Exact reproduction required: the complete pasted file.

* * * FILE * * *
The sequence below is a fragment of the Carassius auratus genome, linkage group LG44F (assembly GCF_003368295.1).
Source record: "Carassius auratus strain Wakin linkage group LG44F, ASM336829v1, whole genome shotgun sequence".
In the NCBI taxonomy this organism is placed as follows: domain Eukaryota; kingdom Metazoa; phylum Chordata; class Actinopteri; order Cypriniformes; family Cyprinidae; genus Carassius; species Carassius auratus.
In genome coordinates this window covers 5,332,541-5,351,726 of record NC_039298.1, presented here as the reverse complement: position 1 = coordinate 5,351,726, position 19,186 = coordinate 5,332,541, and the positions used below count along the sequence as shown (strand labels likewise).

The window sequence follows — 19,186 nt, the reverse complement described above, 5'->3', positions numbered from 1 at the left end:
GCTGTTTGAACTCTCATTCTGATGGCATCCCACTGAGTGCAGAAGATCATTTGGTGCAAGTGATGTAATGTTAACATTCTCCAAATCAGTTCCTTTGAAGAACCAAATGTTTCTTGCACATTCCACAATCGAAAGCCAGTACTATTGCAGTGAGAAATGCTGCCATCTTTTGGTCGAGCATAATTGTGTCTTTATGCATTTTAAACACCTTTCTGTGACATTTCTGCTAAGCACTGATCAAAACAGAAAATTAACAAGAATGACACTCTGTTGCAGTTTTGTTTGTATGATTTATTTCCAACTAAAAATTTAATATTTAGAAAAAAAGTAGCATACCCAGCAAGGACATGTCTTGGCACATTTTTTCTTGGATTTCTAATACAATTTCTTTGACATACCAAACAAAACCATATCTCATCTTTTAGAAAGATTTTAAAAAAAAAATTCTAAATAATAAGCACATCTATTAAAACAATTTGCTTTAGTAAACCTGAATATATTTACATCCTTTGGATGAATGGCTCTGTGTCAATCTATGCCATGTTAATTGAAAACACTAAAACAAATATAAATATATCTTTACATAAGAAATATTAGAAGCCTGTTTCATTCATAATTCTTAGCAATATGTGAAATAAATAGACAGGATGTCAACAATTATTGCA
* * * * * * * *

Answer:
The sequence below is a fragment of the Carassius auratus genome, linkage group LG44F (assembly GCF_003368295.1).
Source record: "Carassius auratus strain Wakin linkage group LG44F, ASM336829v1, whole genome shotgun sequence".
In the NCBI taxonomy this organism is placed as follows: domain Eukaryota; kingdom Metazoa; phylum Chordata; class Actinopteri; order Cypriniformes; family Cyprinidae; genus Carassius; species Carassius auratus.
In genome coordinates this window covers 5,332,541-5,351,726 of record NC_039298.1, presented here as the reverse complement: position 1 = coordinate 5,351,726, position 19,186 = coordinate 5,332,541, and the positions used below count along the sequence as shown (strand labels likewise).

The window sequence follows — 19,186 nt, the reverse complement described above, 5'->3', positions numbered from 1 at the left end:
GCTGTTTGAACTCTCATTCTGATGGCATCCCACTGAGTGCAGAAGATCATTTGGTGCAAGTGATGTAATGTTAACATTCTCCAAATCAGTTCCTTTGAAGAACCAAATGTTTCTTGCACATTCCACAATCGAAAGCCAGTACTATTGCAGTGAGAAATGCTGCCATCTTTTGGTCGAGCATAATTGTGTCTTTATGCATTTTAAACACCTTTCTGTGACATTTCTGCTAAGCACTGATCAAAACAGAAAATTAACAAGAATGACACTCTGTTGCAGTTTTGTTTGTATGATTTATTTCCAACTAAAAATTTAATATTTAGAAAAAAAGTAGCATACCCAGCAAGGACATGTCTTGGCACATTTTTTCTTGGATTTCTAATACAATTTCTTTGACATACCAAACAAAACCATATCTCATCTTTTAGAAAGATTTTAAAAAAAAAATTCTAAATAATAAGCACATCTATTAAAACAATTTGCTTTAGTAAACCTGAATATATTTACATCCTTTGGATGAATGGCTCTGTGTCAATCTATGCCATGTTAATTGAAAACACTAAAACAAATATAAATATATCTTTACATAAGAAATATTAGAAGCCTGTTTCATTCATAATTCTTAGCAATATGTGAAATAAATAGACAGGATGTCAACAATTATTGCA